Teams: Whoa, hold on there just a second. What happens if we want to keep more than 25 players signed to MLB contracts? Are you seriously saying we have to keep just barely enough players to field a team on our roster at any given time? We need some breathing room here so we have more able bodied players available if one of our players struggles or gets hurt or something.

League: Fair point. In that case, we will allow you to carry 15 additional players on contracts that you may swap out on your active roster as you see fit.

Players: Uhm, that's all well and good... but what's to stop a team from bouncing us around constantly, or from signing us to MLB contracts and then keeping us in the minors for years and years, ruining our chance at a real career?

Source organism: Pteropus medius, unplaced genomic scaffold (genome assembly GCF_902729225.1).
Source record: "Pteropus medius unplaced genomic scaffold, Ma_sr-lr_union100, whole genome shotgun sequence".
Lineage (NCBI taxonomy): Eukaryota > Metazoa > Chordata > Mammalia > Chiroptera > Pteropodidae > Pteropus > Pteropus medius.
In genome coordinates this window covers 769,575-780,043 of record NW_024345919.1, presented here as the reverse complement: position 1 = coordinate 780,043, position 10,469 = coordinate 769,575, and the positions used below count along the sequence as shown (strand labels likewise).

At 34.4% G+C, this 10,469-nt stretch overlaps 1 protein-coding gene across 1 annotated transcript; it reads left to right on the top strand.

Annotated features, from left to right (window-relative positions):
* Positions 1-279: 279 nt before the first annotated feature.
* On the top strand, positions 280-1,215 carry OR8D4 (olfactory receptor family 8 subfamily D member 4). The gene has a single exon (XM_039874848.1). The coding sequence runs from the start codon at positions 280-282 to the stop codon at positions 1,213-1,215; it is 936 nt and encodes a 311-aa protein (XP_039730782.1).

League: Teams will have restrictions on the situations in which they can actually do this.

And the optional assignment was born.

Optional assignments exist as a compromise between these three parties. Teams must promise the league that they have an evenly sized roster with their opponents, while leagues must promise the teams that they have separate available players in case they need to make a change to their roster. In turn, both the teams and the league must promise the players that they will not allow for a player to be "looked over" by being eternally stuck in the minors while they wait for Todd Helton or somebody to retire.

But we still must explore the restrictions themselves.

So... why is it always such a big deal figuring out if a player can be optioned to the minors freely or not? How do these things freaking work already?